Film, Japanese

I Want It! Shion Tsuji’s “Hoshii Mono” Single

September 10, 2010 | | 1 Comment Share thison Facebook I Want It! Shion Tsuji’s “Hoshii Mono” Singleon Twitter

“Hoshii Mono” is a common phrase in Japanese that, on its own with no context, is hard to translate into English. “Desired thing,” “desirable,” “wanted object,” “(I) want it!,” all relatively valid translations. But it’s a cool phrase in any case. What is the Hoshii Mono in your life? A spouse? A sweet car? A nice, large collection of game and anime music?

At age 20, Shion Tsuji is becoming “Hoshii Mono” among Japanese teens. She writes her own music and is more than a vocalist: she plays guitar as well. She’s also had a few big hits in her young career: a theme song for Bleach and another for Tokyo Magnitude 8.0. Ever on the hunt for decent singer/songwriters, I decided to check out her “Hoshii Mono” single, which serves as a theme song for the Japanese comedy film “Watashi Dasu Wa” (“It’s On Me”). I think you may like what you find after the jump.

“Hoshii Mono” starts with just Shion and her guitar. Eventually, strings and drums join the fray, and we have a pretty standard folk-pop song. Something that would remind you of Michelle Branch’s popular 2001 hit “Everywhere,” except a little slower. Melodically, the song is extremely catchy, and it just makes me happy to hear music being performed by the writer, and the writer is only 20.

Getting to the B-Sides, we have one crazy-upbeat and one super low-key. “Coin Locker Boy” is a fast-paced, joyous rock song about a … locker boy? Well, it’s a song about a boy, and that’s what matters. Were Avril Lavigne Japanese and a little less emo, this is the kind of music she’d write. The other B-Side is an acoustic version of “M/elody,” which is the aforementioned Tokyo Magnitude 8.0 ending theme song. This is an absolutely fantastic recording: just Shion and her guitar the whole way through. I absolutely love this track. It gives Shion Tsuji a chance to self-express more than any other track, I feel.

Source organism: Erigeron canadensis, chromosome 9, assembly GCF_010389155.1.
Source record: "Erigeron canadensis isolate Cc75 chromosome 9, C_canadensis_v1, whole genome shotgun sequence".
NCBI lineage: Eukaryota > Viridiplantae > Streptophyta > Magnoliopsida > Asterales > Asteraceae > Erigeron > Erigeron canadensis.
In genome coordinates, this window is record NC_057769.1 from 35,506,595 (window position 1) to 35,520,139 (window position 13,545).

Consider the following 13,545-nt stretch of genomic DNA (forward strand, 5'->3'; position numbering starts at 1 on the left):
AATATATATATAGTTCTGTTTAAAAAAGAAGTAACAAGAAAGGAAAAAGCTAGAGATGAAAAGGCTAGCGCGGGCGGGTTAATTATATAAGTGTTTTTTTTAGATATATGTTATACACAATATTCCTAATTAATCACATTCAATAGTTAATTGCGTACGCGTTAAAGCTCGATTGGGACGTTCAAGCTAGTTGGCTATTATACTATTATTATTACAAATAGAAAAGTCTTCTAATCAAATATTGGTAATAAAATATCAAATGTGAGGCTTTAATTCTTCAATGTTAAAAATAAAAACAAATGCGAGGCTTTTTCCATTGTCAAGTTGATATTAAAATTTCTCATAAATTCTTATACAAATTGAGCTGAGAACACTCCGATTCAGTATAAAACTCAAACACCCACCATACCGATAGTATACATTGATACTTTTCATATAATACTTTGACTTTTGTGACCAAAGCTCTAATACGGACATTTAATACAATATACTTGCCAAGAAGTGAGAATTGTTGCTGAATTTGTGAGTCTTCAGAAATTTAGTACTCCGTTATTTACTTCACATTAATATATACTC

It’s really too bad that one of my favorite J-pop singers in the last year isn’t as popular as I’d like her to be. If you check out her spots on the Oricon charts, you can see that she is frequently topped by the “sexier” pop idols who wear less and also have less raw talent (and let the guys in business suits create the talent for them). You want to support a decent Japanese musician who has a propensity for lending talent to the anime scene? Maybe this is one artist you should check into. Look up the single via catalog number DFCL-1587.

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